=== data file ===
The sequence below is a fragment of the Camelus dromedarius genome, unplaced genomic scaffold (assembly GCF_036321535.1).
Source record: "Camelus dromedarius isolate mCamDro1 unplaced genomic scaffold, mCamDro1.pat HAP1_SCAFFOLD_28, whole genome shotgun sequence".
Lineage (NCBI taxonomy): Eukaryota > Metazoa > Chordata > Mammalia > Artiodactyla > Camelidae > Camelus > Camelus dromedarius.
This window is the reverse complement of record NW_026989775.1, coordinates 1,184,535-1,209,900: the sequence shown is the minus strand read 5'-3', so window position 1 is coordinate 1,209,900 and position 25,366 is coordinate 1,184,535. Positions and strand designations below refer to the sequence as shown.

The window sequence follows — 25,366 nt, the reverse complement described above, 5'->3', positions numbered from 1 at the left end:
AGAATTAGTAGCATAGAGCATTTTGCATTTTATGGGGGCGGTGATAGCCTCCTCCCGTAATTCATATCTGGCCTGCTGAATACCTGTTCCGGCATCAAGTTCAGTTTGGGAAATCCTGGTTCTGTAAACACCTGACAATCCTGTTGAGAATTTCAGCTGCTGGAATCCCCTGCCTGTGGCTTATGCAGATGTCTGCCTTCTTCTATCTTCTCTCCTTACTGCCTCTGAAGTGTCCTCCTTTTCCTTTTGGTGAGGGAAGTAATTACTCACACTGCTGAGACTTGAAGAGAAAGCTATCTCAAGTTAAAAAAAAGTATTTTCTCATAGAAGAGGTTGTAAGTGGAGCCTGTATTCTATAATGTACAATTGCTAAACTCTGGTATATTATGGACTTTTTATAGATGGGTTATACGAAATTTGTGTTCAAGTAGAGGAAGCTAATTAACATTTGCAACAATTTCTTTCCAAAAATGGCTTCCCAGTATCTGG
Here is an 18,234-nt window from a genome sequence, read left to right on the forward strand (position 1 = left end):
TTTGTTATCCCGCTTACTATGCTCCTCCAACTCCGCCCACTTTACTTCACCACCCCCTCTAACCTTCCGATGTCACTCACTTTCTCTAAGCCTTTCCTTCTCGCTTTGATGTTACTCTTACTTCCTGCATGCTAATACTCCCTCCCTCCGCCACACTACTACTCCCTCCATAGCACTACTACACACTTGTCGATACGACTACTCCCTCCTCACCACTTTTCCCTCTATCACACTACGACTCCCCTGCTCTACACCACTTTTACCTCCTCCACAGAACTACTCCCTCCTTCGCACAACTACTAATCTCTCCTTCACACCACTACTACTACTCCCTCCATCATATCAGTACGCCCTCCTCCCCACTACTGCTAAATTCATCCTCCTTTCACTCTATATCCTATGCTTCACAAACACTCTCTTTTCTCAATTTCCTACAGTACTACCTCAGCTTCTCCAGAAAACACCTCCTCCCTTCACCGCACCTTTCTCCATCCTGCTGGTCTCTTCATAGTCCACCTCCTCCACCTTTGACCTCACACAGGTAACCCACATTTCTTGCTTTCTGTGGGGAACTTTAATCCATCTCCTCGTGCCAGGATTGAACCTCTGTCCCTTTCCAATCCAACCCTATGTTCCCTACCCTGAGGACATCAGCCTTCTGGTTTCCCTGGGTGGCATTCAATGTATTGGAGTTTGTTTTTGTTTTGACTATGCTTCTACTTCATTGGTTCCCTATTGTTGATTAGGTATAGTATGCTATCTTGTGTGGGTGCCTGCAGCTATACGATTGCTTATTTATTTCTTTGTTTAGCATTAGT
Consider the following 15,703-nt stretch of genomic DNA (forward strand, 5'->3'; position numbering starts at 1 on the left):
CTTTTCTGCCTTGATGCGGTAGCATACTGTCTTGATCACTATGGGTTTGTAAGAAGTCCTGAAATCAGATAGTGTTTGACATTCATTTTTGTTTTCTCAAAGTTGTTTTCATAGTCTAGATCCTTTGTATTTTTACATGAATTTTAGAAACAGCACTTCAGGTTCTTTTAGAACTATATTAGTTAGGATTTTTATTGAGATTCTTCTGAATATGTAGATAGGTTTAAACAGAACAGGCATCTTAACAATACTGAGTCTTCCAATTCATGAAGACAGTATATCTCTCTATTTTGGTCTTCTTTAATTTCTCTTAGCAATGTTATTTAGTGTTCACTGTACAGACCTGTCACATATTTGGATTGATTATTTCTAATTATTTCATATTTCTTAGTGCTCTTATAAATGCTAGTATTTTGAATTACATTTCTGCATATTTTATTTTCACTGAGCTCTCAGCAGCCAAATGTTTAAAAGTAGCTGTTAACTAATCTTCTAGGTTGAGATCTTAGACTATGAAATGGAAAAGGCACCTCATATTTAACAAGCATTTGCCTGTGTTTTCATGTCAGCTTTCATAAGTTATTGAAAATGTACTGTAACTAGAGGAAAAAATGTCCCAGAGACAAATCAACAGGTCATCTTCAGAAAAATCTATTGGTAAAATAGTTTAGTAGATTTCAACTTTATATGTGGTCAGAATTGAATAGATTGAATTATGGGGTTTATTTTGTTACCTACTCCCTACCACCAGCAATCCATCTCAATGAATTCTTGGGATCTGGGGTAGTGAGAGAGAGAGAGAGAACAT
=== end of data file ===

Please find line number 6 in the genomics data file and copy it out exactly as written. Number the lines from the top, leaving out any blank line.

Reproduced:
AGAATTAGTAGCATAGAGCATTTTGCATTTTATGGGGGCGGTGATAGCCTCCTCCCGTAATTCATATCTGGCCTGCTGAATACCTGTTCCGGCATCAAGTTCAGTTTGGGAAATCCTGGTTCTGTAAACACCTGACAATCCTGTTGAGAATTTCAGCTGCTGGAATCCCCTGCCTGTGGCTTATGCAGATGTCTGCCTTCTTCTATCTTCTCTCCTTACTGCCTCTGAAGTGTCCTCCTTTTCCTTTTGGTGAGGGAAGTAATTACTCACACTGCTGAGACTTGAAGAGAAAGCTATCTCAAGTTAAAAAAAAGTATTTTCTCATAGAAGAGGTTGTAAGTGGAGCCTGTATTCTATAATGTACAATTGCTAAACTCTGGTATATTATGGACTTTTTATAGATGGGTTATACGAAATTTGTGTTCAAGTAGAGGAAGCTAATTAACATTTGCAACAATTTCTTTCCAAAAATGGCTTCCCAGTATCTGG